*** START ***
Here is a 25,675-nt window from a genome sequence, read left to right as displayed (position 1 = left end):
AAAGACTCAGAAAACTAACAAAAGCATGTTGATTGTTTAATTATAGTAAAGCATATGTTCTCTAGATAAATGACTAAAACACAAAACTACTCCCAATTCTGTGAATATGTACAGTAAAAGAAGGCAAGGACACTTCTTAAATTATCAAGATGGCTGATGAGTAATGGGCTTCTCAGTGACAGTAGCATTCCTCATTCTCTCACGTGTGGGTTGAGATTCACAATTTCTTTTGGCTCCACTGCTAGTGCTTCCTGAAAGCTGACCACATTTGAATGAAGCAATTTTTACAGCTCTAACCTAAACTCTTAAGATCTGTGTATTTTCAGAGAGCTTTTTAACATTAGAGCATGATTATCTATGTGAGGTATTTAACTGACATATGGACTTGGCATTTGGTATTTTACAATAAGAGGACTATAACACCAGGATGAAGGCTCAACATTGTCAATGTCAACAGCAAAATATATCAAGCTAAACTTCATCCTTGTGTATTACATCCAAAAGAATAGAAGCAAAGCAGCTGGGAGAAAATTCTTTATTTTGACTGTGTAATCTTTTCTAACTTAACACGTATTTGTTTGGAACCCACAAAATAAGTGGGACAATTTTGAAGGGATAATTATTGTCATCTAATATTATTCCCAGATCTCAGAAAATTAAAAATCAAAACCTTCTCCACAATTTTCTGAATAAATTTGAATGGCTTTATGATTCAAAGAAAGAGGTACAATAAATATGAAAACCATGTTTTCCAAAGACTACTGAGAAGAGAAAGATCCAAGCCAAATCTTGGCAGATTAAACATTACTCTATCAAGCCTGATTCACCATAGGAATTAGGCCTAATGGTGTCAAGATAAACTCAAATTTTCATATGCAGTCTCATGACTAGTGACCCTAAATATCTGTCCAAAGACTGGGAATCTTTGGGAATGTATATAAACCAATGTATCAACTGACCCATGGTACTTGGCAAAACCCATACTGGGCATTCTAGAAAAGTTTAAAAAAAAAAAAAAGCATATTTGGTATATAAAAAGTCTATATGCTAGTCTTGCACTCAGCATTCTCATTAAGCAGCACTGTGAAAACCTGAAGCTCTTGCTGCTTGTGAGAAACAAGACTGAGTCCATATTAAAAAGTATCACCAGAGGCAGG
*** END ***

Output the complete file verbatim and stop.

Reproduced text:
Here is a 25,675-nt window from a genome sequence, read left to right as displayed (position 1 = left end):
AAAGACTCAGAAAACTAACAAAAGCATGTTGATTGTTTAATTATAGTAAAGCATATGTTCTCTAGATAAATGACTAAAACACAAAACTACTCCCAATTCTGTGAATATGTACAGTAAAAGAAGGCAAGGACACTTCTTAAATTATCAAGATGGCTGATGAGTAATGGGCTTCTCAGTGACAGTAGCATTCCTCATTCTCTCACGTGTGGGTTGAGATTCACAATTTCTTTTGGCTCCACTGCTAGTGCTTCCTGAAAGCTGACCACATTTGAATGAAGCAATTTTTACAGCTCTAACCTAAACTCTTAAGATCTGTGTATTTTCAGAGAGCTTTTTAACATTAGAGCATGATTATCTATGTGAGGTATTTAACTGACATATGGACTTGGCATTTGGTATTTTACAATAAGAGGACTATAACACCAGGATGAAGGCTCAACATTGTCAATGTCAACAGCAAAATATATCAAGCTAAACTTCATCCTTGTGTATTACATCCAAAAGAATAGAAGCAAAGCAGCTGGGAGAAAATTCTTTATTTTGACTGTGTAATCTTTTCTAACTTAACACGTATTTGTTTGGAACCCACAAAATAAGTGGGACAATTTTGAAGGGATAATTATTGTCATCTAATATTATTCCCAGATCTCAGAAAATTAAAAATCAAAACCTTCTCCACAATTTTCTGAATAAATTTGAATGGCTTTATGATTCAAAGAAAGAGGTACAATAAATATGAAAACCATGTTTTCCAAAGACTACTGAGAAGAGAAAGATCCAAGCCAAATCTTGGCAGATTAAACATTACTCTATCAAGCCTGATTCACCATAGGAATTAGGCCTAATGGTGTCAAGATAAACTCAAATTTTCATATGCAGTCTCATGACTAGTGACCCTAAATATCTGTCCAAAGACTGGGAATCTTTGGGAATGTATATAAACCAATGTATCAACTGACCCATGGTACTTGGCAAAACCCATACTGGGCATTCTAGAAAAGTTTAAAAAAAAAAAAAAGCATATTTGGTATATAAAAAGTCTATATGCTAGTCTTGCACTCAGCATTCTCATTAAGCAGCACTGTGAAAACCTGAAGCTCTTGCTGCTTGTGAGAAACAAGACTGAGTCCATATTAAAAAGTATCACCAGAGGCAGG